As I move into the tactical and strategic role of supporting both the Division and the University to effectively influence the terms under which we leave the European Union - to ensure the continued free movement of scholars and students and to maintain the extra-ordinarily high levels of professional and academic collaboration in Europe - I remind myself that it is our duty to preserve and build on the shoulders of giants such as George Pickering, Richard Doll, Henry Harris and then David Weatherall. Our ultimate responsibility will be to hand on what we have been so very privileged to look after on our watch, to the next generation.

When I review the Departments, I always ask for three wishes; it is now my turn to make my own three wishes.  First, I very much hope to see the Department of Biochemistry (led by Mark Sansom and Francis Barr) together with the Sir William Dunn School of Pathology (headed by Matthew Freeman) succeed with the Dorothy Hodgkin Laboratory of Cell Biology with Carol Robinson.  My second wish would be to see the successful renovation of the Sherrington to re-engineer Integrative Physiology with Department of Physiology, Anatomy and Genetics (led by David Paterson in collaboration with Department of Pharmacology headed by Nigel Emptage).  And my third? To  wish Kia Nobre, Irene Tracey and John Geddes every good fortune in aligning of Neuroscience, Experimental Psychology, Clinical Neuroscience and Psychiatry to make an Oxford Neurological Institute a reality.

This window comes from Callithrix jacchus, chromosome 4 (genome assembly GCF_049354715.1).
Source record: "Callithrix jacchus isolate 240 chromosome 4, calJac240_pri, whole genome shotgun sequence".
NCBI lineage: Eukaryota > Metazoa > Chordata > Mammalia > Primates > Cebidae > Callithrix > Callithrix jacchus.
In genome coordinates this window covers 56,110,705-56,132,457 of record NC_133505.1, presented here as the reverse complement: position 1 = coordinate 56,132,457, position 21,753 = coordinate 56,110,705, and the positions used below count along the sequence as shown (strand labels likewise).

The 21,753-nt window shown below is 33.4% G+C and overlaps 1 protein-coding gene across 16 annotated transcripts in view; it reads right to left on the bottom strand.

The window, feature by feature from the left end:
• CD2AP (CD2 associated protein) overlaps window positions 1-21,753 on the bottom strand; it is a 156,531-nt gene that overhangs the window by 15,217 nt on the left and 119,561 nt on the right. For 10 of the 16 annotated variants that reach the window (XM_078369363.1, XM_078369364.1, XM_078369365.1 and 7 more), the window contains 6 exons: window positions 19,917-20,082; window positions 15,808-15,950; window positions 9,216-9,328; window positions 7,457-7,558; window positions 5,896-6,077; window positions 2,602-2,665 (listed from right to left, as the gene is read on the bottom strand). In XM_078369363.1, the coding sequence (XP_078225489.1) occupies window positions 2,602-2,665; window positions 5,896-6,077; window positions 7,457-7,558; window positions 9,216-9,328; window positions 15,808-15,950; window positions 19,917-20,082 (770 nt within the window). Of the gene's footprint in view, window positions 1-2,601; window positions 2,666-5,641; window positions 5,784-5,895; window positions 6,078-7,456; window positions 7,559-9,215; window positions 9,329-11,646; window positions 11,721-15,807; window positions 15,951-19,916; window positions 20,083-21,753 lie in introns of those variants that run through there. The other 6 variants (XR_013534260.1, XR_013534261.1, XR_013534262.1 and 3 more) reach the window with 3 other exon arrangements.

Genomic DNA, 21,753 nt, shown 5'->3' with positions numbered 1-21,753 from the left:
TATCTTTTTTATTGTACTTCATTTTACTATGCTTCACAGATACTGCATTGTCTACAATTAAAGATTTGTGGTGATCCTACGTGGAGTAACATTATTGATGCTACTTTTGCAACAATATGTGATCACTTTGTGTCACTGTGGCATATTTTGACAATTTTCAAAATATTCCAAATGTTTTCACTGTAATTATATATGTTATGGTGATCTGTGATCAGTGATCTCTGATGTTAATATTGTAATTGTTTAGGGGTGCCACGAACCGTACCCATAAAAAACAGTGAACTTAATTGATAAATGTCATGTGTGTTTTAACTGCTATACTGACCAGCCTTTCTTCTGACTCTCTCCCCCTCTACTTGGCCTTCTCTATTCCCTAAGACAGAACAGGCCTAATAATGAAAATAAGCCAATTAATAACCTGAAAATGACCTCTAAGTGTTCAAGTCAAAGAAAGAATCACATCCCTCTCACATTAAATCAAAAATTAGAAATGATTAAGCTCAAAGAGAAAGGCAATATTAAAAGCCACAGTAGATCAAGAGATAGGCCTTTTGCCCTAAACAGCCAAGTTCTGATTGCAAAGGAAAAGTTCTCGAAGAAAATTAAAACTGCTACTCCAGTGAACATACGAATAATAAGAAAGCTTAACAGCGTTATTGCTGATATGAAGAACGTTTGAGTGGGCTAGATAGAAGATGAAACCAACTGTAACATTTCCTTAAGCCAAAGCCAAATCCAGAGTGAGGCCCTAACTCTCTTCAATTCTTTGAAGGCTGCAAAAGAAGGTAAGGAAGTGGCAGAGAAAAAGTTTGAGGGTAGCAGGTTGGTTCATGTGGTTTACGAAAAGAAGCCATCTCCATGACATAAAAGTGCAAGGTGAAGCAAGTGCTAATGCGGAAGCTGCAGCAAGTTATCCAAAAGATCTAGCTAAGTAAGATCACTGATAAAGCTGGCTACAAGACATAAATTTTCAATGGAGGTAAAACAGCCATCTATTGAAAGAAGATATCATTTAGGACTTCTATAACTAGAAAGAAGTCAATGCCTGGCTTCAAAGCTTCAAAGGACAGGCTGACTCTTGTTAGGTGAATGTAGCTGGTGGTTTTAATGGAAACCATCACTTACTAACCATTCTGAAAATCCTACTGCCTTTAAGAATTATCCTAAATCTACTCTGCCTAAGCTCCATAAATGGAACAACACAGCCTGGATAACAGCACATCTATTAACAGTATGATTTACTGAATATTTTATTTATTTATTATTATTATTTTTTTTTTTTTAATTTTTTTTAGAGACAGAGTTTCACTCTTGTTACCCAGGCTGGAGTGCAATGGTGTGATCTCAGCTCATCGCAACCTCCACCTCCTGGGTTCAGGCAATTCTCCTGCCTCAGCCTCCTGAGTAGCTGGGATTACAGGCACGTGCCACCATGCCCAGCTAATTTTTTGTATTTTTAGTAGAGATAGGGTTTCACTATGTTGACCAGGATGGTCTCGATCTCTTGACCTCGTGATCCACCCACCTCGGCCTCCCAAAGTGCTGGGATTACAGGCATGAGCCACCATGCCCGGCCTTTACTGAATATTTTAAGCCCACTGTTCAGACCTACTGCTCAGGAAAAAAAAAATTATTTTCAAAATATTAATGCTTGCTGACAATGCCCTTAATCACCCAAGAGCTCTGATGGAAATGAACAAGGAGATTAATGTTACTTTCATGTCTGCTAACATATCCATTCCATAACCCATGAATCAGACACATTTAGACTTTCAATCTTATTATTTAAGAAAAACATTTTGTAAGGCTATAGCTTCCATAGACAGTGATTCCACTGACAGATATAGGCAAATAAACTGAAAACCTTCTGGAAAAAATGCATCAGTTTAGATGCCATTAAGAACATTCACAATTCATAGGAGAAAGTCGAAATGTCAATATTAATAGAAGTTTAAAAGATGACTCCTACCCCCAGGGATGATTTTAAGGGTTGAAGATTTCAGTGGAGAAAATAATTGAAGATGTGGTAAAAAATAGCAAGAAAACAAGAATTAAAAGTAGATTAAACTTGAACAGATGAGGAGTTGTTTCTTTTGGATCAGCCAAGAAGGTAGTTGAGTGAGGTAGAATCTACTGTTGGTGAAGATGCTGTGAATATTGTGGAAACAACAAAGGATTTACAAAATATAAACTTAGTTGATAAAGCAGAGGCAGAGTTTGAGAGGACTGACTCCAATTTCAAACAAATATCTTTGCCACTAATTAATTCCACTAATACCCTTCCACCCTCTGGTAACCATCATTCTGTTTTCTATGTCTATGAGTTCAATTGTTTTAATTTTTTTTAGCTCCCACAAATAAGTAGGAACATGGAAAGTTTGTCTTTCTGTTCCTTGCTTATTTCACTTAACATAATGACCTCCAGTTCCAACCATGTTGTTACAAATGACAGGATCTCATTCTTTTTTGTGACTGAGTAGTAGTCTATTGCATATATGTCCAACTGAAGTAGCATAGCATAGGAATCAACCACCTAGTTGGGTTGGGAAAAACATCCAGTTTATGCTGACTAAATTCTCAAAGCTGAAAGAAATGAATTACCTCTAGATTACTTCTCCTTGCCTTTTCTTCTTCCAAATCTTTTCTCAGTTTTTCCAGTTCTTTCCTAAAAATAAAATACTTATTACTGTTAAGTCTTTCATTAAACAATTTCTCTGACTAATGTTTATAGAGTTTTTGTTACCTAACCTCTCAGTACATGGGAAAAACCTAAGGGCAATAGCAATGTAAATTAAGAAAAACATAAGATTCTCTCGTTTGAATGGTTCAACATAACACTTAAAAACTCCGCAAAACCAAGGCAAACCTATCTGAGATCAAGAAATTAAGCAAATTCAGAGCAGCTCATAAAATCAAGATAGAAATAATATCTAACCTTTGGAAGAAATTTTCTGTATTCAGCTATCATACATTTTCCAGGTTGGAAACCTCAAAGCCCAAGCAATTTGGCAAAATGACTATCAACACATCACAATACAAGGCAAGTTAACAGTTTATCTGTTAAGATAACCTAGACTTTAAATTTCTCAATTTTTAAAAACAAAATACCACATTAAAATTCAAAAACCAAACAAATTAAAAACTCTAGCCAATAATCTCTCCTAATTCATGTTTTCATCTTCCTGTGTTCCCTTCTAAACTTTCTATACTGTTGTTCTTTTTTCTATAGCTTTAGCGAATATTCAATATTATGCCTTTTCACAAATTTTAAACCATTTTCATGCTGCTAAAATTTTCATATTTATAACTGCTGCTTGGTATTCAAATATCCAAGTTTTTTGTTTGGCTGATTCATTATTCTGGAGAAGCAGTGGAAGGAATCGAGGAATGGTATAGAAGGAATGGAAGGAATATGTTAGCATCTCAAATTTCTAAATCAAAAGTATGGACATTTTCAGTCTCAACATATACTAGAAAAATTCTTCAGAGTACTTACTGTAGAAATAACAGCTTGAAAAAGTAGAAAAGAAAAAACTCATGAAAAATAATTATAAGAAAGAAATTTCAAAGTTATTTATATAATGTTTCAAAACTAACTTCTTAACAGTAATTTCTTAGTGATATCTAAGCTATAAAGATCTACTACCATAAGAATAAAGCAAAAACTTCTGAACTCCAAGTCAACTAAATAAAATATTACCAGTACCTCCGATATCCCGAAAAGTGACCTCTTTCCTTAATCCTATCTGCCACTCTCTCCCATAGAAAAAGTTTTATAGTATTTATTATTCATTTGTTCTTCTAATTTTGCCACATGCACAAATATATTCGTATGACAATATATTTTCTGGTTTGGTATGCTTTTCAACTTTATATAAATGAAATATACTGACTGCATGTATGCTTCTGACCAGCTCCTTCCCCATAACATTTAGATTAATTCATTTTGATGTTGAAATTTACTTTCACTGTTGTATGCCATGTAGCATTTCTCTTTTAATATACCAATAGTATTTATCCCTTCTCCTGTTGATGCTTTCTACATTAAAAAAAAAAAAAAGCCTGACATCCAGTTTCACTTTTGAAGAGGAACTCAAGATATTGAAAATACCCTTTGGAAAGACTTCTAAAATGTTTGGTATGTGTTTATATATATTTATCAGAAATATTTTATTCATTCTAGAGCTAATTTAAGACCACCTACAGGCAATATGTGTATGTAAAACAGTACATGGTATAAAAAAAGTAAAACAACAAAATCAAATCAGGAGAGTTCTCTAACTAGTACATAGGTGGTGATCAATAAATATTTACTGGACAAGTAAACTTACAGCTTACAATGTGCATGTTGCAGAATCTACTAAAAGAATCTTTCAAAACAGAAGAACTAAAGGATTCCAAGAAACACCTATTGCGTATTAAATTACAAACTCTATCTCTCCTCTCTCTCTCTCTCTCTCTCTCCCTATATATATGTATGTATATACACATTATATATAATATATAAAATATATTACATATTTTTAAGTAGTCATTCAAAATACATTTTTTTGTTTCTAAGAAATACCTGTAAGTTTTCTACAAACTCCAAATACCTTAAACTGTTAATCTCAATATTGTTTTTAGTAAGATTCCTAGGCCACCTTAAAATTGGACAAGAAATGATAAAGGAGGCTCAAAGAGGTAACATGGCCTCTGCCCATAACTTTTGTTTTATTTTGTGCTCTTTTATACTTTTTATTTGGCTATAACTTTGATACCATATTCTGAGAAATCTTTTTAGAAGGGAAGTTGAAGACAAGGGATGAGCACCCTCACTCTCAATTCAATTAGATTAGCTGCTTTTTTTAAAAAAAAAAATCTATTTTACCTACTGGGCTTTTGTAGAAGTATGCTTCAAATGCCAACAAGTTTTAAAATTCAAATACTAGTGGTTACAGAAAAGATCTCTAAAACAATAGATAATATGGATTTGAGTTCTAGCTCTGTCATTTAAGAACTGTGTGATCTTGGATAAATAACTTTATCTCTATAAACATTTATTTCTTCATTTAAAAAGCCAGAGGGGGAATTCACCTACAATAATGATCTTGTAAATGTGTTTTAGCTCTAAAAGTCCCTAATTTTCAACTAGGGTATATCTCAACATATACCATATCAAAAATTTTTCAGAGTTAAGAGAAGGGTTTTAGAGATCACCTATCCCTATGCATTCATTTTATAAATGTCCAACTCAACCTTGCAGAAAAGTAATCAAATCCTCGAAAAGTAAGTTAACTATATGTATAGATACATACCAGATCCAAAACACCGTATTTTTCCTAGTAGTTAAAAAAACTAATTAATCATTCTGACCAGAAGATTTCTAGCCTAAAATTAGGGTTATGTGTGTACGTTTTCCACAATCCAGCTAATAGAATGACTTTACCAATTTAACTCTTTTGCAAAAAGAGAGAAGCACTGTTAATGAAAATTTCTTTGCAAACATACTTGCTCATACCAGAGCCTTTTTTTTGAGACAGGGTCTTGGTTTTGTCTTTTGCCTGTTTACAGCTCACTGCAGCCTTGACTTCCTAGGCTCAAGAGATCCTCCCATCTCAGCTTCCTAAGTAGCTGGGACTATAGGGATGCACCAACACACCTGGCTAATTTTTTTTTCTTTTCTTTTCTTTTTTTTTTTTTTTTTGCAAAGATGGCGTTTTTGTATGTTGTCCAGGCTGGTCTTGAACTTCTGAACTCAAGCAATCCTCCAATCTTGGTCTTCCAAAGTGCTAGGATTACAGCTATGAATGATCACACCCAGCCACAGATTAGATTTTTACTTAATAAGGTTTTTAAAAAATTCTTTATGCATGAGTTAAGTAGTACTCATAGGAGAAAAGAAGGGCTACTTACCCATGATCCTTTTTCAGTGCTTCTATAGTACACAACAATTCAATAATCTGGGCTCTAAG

It has been a great privilege to have worked with you all.

Happy New Year 2017!